May 8, 2017

MPP Participation Will Grow, With Changes

 |  By: Mike Opperman

Dairy farmers in Michigan and across the nation need federal lawmakers to revise the safety net created in the 2014 Farm Bill to provide them adequate risk management protection, according to a dairy farmer from eastern Michigan who testified at a Senate hearing in Frankenmuth, Mich.

Darrin Siemen of Harbor Beach, Mich., told a Senate Agriculture Committee field hearing that the Margin Protection Program (MPP), created in the 2014 Farm Bill, “has failed to deliver the protection farmers need and expect. While MPP remains the right model for the future of our industry, changes are needed if Congress wants to prevent dairy farmers like me from going out of business,” he said.

Siemen is a fourth‐generation family farmer and owner of Prime Land Farm. He testified on behalf of his cooperative, Michigan Milk Producers Association (MMPA), as well as the National Milk Producers Federation (NMPF), of which MMPA is a member. His full testimony can be found here.

Siemen said that the MPP is designed to help farmers insure against either low milk prices or high feed costs, but the way the program calculates the relative value of feeds such as corn, soybean meal and hay was “significantly changed” as it was written into law. This change “fundamentally altered the safety net designed by NMPF and other dairy leaders around the country. Unfortunately, as a direct result of these changes, the MPP safety net has failed to deliver the protection farmers need and expect,” he said.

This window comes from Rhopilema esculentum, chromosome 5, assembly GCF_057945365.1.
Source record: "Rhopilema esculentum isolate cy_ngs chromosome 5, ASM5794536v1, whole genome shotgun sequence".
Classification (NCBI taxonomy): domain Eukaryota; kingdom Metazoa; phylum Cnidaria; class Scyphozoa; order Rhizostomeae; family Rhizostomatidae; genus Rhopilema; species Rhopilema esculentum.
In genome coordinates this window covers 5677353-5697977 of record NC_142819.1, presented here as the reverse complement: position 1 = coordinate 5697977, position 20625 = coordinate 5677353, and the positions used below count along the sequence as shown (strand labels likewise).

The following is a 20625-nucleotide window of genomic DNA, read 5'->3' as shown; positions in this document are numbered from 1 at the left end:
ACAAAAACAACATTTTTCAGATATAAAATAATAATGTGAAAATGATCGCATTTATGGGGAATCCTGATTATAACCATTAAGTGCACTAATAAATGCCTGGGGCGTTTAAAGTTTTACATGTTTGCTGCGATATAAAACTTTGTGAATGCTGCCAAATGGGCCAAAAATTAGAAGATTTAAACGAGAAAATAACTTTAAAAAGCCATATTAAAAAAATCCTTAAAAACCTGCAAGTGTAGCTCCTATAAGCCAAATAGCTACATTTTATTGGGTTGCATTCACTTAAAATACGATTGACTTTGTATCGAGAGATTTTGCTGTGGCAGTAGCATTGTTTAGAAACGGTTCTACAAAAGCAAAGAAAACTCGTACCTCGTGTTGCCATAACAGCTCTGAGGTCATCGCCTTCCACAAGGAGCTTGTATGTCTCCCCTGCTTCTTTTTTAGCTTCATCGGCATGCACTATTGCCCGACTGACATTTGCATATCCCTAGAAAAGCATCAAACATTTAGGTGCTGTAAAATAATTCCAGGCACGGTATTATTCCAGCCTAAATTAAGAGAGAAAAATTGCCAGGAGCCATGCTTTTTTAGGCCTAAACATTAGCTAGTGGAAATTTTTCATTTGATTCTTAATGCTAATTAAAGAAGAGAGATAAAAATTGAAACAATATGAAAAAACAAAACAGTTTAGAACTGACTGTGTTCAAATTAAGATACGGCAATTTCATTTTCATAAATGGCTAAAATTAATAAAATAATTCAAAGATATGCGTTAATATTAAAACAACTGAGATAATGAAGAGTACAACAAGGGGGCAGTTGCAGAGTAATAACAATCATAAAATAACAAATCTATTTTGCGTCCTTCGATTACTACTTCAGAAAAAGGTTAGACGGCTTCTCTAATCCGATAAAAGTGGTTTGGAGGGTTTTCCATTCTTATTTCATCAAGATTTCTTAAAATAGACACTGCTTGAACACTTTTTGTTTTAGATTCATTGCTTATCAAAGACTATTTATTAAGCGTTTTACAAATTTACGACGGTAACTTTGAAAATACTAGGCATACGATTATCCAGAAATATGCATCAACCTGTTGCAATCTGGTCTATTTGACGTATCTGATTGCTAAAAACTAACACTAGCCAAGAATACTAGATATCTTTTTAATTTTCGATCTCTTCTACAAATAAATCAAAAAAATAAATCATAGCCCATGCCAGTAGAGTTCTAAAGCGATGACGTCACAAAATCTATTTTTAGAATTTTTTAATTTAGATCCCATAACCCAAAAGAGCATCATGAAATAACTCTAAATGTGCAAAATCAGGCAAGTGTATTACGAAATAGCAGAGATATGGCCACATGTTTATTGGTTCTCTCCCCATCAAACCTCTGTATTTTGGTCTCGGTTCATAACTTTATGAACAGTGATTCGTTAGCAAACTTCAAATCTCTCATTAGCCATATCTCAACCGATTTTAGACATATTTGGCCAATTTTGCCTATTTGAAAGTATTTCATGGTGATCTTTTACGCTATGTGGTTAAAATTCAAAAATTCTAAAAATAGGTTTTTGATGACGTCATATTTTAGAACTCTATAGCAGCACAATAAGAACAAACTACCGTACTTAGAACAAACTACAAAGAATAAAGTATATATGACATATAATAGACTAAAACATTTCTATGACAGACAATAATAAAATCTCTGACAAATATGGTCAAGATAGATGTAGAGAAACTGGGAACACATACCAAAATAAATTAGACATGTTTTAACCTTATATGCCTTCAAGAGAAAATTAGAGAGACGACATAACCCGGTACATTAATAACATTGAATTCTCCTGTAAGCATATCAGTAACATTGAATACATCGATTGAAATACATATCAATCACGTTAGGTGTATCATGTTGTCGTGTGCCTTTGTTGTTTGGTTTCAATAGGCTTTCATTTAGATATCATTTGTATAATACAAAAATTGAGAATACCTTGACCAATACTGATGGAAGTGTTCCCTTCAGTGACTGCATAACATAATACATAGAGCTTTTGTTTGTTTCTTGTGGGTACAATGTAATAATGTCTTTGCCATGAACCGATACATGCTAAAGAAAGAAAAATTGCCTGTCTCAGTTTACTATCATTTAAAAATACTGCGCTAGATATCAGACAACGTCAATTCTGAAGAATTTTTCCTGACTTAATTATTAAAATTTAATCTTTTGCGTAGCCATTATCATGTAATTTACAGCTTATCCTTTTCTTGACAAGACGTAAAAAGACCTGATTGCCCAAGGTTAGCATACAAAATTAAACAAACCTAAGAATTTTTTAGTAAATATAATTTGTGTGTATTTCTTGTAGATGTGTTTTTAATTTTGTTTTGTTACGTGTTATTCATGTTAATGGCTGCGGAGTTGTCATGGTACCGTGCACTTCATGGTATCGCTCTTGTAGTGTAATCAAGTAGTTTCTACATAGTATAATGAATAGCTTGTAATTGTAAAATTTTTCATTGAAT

“I am not asking for a program that guarantees a profit, nor do I want a program that will incentivize excess production,” Siemen said. “However, when Congress made changes to the program, rendering it ineffective, dairy farmers like me lost faith in the idea that MPP could serve as a viable risk management tool under its current formulation. If Congress makes changes to ensure that MPP more accurately reflects the actual costs of production for businesses like mine, participation in the program will increase.”

Siemen said that in addition to adjusting the feed cost formula and the data sources for the prices of feed and milk, Congress should reassess the MPP’s premium rate structure, and consider expanding access to the Livestock Gross Margin program, a separate risk management tool offered by USDA.

Siemen pointed out that dairy farmers are also facing other policy challenges, including immigration and labor shortages, tax reform, child nutrition and environmental sustainability.